The author nearly convinces us that blindness is an asset since the true essence of things are invisible to the eyes. The boy begins to hear the heartbeats of the smallest creatures and comes to understand people's health and intentions and veracity through their heartbeats.

He carries the young girl who cannot walk and who will become his lover on his back because she has no use of her legs. She acts as his directional signals and helps him turn towards life by describing everyday events. He helps her discover the unseen life by describing everything he hears down to insects' heartbeats.

Intervening events occur that separate the two temporally and geographically. But the beautiful part of the story is the love the two have for each other is never jealous or clutching or unforgiving. It is pure and untouched by time, other people, anxiety, yearning or geography. The understanding that this kind of love exists is inspiring. This was a truly beautiful book even though the lovers come to recognize suffering and happiness are inextricably intertwined. ( )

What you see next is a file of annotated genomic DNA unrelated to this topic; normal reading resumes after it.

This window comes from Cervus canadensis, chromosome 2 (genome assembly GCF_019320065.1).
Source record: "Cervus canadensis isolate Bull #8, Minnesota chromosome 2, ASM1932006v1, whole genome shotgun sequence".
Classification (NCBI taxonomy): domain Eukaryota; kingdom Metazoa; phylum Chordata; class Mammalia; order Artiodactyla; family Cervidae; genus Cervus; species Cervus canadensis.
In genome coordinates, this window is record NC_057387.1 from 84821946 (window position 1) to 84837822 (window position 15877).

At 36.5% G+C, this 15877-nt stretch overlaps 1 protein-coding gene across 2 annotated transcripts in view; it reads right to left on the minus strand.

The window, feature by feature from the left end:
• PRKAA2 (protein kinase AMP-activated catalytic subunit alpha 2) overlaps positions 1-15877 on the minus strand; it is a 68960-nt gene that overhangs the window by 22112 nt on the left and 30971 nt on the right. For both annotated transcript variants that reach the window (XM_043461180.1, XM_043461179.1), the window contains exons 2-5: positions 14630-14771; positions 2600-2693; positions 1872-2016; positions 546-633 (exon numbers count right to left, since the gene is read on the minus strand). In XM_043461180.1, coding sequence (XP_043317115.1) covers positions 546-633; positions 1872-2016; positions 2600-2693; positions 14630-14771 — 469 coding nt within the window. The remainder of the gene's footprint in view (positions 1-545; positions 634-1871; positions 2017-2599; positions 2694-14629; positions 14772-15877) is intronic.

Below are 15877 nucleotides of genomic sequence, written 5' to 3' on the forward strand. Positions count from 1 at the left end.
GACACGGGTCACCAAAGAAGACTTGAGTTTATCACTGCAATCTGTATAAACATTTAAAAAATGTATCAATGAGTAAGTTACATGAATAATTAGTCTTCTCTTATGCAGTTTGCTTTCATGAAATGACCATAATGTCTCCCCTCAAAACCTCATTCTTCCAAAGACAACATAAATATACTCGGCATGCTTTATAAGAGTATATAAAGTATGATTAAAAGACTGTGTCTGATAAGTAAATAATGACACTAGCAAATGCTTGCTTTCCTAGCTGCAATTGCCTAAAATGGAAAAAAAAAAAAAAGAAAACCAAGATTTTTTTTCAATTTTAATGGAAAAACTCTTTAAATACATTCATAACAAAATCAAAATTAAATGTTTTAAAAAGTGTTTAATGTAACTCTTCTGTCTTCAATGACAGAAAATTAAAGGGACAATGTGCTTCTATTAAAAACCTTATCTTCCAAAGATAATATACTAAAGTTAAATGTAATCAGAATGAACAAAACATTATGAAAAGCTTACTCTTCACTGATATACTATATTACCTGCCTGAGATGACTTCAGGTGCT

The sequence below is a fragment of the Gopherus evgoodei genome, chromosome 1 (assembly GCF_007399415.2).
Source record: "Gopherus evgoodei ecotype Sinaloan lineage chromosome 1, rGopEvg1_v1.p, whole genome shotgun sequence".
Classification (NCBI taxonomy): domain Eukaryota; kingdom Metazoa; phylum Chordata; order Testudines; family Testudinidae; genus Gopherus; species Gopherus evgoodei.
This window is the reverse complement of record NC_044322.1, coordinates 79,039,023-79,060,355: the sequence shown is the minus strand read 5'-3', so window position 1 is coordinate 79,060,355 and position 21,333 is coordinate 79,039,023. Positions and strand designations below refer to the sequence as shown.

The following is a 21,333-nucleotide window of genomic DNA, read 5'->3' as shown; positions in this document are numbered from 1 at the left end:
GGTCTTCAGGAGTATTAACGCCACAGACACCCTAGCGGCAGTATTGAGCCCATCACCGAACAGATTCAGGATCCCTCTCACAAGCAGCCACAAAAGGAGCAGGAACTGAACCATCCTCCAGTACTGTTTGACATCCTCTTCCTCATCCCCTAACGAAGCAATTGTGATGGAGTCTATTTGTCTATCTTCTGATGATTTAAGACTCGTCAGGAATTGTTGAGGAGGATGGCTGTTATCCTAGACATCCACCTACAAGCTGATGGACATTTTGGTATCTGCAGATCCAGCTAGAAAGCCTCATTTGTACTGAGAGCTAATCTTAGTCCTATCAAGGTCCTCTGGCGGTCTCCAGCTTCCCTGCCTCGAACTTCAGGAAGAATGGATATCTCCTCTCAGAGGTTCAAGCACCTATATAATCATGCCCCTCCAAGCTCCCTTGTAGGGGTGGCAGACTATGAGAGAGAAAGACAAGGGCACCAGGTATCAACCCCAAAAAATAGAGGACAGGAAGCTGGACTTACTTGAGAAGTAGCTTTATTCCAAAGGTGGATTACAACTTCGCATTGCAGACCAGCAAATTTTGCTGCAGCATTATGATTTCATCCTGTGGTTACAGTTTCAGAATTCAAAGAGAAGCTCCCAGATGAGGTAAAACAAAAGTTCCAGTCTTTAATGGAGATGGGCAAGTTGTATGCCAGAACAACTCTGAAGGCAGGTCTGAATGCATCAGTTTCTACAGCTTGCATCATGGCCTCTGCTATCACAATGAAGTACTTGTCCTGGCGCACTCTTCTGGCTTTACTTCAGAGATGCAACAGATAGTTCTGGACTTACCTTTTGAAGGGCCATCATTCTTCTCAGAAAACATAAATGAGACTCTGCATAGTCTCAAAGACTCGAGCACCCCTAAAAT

ErinDenver | Jun 12, 2017 |
Read this on the recommendation of a friend. Too much like a Hallmark card for my taste. Cartoon-like characters and over-sentimental. To each her own. ( )
  Eye_Gee | May 8, 2017 |
I guess this “international best seller” was just not to my taste. While the premise was intriguing, as was the exotic Burmese setting, the author never went deep enough to engage me.
One day Julia Win’s father leaves his wife and grown children and disappears out of his life as a prominent Manhattan attorney. The authorities lose his trail in Bangkok. A new lawyer herself, after a few years, Julia determines to find him and is drawn to a remote village in Burma named Kalaw, based on the only clue she has, an unmailed love-letter addressed to a villager named Mi Mi. With more than a little trepidation, Julia travels there to find out who Mi Mi is and whether she can tell her where her father has gone.